Arguably, we were given an opportunity to show off our ability. Our reward was a Uganda Bookshop Voucher worth Twenty Ugandan shillings. It could buy at least three books by then. During those six years, I bought many books and novels from the well-stocked Bookshop using the Relay, Long Jump and 220 yards vouchers. It fuelled my reading habit fiercely. I remember that period of time with a lot of joy and gratitude. I am the richer for having had such competitive experiences.
The words of the American ballet dancer, Misty Copeland ring so true: “My childhood is a part of my story, and it’s why I ‘m who I am today and why my career is what it is.”
Looking back now, I recognize that I gained much more than the victory and the books by being a member of my school relay team. The ancient Greeks who started the first recognized Ancient Olympic Games in 776 BC believed that sports made us better people and at the same time kept us fit and healthy. Yes, I admit that I am a better person for having been an athlete. Sports helped me to develop virtues which I continue to apply in almost in any endeavor in life.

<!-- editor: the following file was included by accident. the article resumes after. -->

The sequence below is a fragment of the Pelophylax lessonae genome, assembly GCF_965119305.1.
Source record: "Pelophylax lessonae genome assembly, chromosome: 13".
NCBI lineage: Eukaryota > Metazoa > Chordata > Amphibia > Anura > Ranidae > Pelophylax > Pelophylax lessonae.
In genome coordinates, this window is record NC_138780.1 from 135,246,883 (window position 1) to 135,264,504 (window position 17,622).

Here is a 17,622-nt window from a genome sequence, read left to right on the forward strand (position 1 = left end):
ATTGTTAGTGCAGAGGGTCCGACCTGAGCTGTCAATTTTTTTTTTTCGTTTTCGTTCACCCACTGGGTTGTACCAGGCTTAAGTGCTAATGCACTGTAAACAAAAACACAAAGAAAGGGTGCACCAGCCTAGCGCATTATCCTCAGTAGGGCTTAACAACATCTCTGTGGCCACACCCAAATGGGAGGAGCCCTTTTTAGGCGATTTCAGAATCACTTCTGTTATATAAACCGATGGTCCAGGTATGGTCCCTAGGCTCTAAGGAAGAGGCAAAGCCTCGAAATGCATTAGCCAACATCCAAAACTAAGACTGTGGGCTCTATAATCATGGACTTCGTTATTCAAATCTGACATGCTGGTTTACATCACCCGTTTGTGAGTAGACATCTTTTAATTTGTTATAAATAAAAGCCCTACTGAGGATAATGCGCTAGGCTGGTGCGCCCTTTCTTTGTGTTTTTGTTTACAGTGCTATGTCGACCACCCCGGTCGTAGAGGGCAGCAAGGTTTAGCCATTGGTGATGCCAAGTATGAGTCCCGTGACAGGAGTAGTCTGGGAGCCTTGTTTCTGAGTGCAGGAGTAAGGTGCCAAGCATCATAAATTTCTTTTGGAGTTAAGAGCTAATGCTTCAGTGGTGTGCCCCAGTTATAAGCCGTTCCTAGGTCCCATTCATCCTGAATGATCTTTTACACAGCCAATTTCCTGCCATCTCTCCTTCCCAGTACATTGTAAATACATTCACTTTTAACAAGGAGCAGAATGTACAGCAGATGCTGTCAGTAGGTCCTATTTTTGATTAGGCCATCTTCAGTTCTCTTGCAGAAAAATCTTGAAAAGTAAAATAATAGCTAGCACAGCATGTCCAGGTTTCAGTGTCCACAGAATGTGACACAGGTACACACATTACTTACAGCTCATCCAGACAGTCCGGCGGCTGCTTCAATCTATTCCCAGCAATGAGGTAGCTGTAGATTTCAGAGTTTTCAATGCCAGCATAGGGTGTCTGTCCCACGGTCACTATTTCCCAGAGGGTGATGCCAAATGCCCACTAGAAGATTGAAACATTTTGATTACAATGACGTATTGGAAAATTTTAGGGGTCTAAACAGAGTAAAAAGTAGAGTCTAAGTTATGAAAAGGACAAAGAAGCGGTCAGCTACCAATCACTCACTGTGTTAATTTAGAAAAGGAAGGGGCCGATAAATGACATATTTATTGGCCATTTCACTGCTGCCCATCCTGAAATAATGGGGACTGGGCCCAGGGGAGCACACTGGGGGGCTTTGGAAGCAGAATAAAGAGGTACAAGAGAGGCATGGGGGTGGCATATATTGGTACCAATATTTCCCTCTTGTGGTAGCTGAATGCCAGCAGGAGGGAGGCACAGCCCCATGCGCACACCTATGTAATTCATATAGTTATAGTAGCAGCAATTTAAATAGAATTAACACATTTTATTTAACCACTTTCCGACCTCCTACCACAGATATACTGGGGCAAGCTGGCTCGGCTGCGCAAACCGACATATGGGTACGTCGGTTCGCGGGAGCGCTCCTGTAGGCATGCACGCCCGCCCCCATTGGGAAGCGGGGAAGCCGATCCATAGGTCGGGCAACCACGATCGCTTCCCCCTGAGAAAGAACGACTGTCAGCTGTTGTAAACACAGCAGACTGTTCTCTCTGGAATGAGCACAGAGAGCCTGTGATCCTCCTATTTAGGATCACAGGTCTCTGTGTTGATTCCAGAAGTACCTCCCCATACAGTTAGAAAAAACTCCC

Among the most prized virtues are:
- Self-knowledge- In your quest for human excellence, you first have to know yourself: your strength and weaknesses. You have to recognize and confront your weaknesses in order to improve. You are a ‘work in progresses’ so your strengths can also be refined.
- Discipline- to train regularly, pushing yourself to do better without burning out or maiming yourself.